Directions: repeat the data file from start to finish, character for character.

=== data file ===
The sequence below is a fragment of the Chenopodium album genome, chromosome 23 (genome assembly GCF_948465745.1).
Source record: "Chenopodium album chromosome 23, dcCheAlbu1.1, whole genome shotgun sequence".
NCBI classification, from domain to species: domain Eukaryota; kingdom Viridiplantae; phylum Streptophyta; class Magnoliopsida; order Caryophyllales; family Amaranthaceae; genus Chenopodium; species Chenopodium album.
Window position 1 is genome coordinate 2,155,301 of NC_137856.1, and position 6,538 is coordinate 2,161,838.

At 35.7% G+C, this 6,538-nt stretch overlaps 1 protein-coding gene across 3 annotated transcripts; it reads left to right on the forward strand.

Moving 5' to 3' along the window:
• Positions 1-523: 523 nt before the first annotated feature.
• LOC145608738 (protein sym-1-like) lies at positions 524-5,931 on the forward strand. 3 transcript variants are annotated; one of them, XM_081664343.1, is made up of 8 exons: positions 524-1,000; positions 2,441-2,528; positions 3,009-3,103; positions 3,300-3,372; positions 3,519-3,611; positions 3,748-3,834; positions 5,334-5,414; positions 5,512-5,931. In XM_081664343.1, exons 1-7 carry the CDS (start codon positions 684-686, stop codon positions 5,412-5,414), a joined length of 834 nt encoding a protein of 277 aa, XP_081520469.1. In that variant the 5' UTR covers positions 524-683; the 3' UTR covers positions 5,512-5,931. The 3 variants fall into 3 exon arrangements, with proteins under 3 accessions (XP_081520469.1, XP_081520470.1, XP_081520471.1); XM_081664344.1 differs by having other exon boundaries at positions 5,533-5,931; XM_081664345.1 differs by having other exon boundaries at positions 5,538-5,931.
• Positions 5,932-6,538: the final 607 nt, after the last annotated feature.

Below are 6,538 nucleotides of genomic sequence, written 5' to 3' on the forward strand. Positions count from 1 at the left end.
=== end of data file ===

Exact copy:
The sequence below is a fragment of the Chenopodium album genome, chromosome 23 (genome assembly GCF_948465745.1).
Source record: "Chenopodium album chromosome 23, dcCheAlbu1.1, whole genome shotgun sequence".
NCBI classification, from domain to species: domain Eukaryota; kingdom Viridiplantae; phylum Streptophyta; class Magnoliopsida; order Caryophyllales; family Amaranthaceae; genus Chenopodium; species Chenopodium album.
Window position 1 is genome coordinate 2,155,301 of NC_137856.1, and position 6,538 is coordinate 2,161,838.

At 35.7% G+C, this 6,538-nt stretch overlaps 1 protein-coding gene across 3 annotated transcripts; it reads left to right on the forward strand.

Moving 5' to 3' along the window:
• Positions 1-523: 523 nt before the first annotated feature.
• LOC145608738 (protein sym-1-like) lies at positions 524-5,931 on the forward strand. 3 transcript variants are annotated; one of them, XM_081664343.1, is made up of 8 exons: positions 524-1,000; positions 2,441-2,528; positions 3,009-3,103; positions 3,300-3,372; positions 3,519-3,611; positions 3,748-3,834; positions 5,334-5,414; positions 5,512-5,931. In XM_081664343.1, exons 1-7 carry the CDS (start codon positions 684-686, stop codon positions 5,412-5,414), a joined length of 834 nt encoding a protein of 277 aa, XP_081520469.1. In that variant the 5' UTR covers positions 524-683; the 3' UTR covers positions 5,512-5,931. The 3 variants fall into 3 exon arrangements, with proteins under 3 accessions (XP_081520469.1, XP_081520470.1, XP_081520471.1); XM_081664344.1 differs by having other exon boundaries at positions 5,533-5,931; XM_081664345.1 differs by having other exon boundaries at positions 5,538-5,931.
• Positions 5,932-6,538: the final 607 nt, after the last annotated feature.

Below are 6,538 nucleotides of genomic sequence, written 5' to 3' on the forward strand. Positions count from 1 at the left end.